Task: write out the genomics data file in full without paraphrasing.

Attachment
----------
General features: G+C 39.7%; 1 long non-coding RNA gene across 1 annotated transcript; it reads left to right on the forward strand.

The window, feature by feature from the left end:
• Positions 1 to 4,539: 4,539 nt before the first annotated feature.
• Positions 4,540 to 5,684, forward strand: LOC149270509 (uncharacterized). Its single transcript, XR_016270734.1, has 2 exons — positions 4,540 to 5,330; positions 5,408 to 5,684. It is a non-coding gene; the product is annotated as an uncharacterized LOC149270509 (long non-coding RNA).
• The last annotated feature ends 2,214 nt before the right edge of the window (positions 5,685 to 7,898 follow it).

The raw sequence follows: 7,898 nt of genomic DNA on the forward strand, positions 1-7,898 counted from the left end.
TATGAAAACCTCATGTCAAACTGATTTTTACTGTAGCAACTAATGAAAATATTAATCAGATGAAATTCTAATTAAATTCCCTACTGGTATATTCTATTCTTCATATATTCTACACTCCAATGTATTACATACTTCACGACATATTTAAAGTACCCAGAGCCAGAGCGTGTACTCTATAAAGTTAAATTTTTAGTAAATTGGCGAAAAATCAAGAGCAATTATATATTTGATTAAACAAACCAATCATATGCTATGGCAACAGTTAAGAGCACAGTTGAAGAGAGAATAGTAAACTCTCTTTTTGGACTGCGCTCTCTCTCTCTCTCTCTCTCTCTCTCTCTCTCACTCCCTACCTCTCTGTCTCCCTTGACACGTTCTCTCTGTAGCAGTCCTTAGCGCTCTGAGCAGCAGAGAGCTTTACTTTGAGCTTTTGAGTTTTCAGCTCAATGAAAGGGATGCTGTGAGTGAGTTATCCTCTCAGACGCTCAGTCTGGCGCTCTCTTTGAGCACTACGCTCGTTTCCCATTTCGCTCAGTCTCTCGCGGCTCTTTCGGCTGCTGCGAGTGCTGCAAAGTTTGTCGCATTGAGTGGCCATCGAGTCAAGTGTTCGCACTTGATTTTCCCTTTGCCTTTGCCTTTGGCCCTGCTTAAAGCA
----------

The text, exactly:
General features: G+C 39.7%; 1 long non-coding RNA gene across 1 annotated transcript; it reads left to right on the forward strand.

The window, feature by feature from the left end:
• Positions 1 to 4,539: 4,539 nt before the first annotated feature.
• Positions 4,540 to 5,684, forward strand: LOC149270509 (uncharacterized). Its single transcript, XR_016270734.1, has 2 exons — positions 4,540 to 5,330; positions 5,408 to 5,684. It is a non-coding gene; the product is annotated as an uncharacterized LOC149270509 (long non-coding RNA).
• The last annotated feature ends 2,214 nt before the right edge of the window (positions 5,685 to 7,898 follow it).

The raw sequence follows: 7,898 nt of genomic DNA on the forward strand, positions 1-7,898 counted from the left end.
TATGAAAACCTCATGTCAAACTGATTTTTACTGTAGCAACTAATGAAAATATTAATCAGATGAAATTCTAATTAAATTCCCTACTGGTATATTCTATTCTTCATATATTCTACACTCCAATGTATTACATACTTCACGACATATTTAAAGTACCCAGAGCCAGAGCGTGTACTCTATAAAGTTAAATTTTTAGTAAATTGGCGAAAAATCAAGAGCAATTATATATTTGATTAAACAAACCAATCATATGCTATGGCAACAGTTAAGAGCACAGTTGAAGAGAGAATAGTAAACTCTCTTTTTGGACTGCGCTCTCTCTCTCTCTCTCTCTCTCTCTCTCTCTCACTCCCTACCTCTCTGTCTCCCTTGACACGTTCTCTCTGTAGCAGTCCTTAGCGCTCTGAGCAGCAGAGAGCTTTACTTTGAGCTTTTGAGTTTTCAGCTCAATGAAAGGGATGCTGTGAGTGAGTTATCCTCTCAGACGCTCAGTCTGGCGCTCTCTTTGAGCACTACGCTCGTTTCCCATTTCGCTCAGTCTCTCGCGGCTCTTTCGGCTGCTGCGAGTGCTGCAAAGTTTGTCGCATTGAGTGGCCATCGAGTCAAGTGTTCGCACTTGATTTTCCCTTTGCCTTTGCCTTTGGCCCTGCTTAAAGCA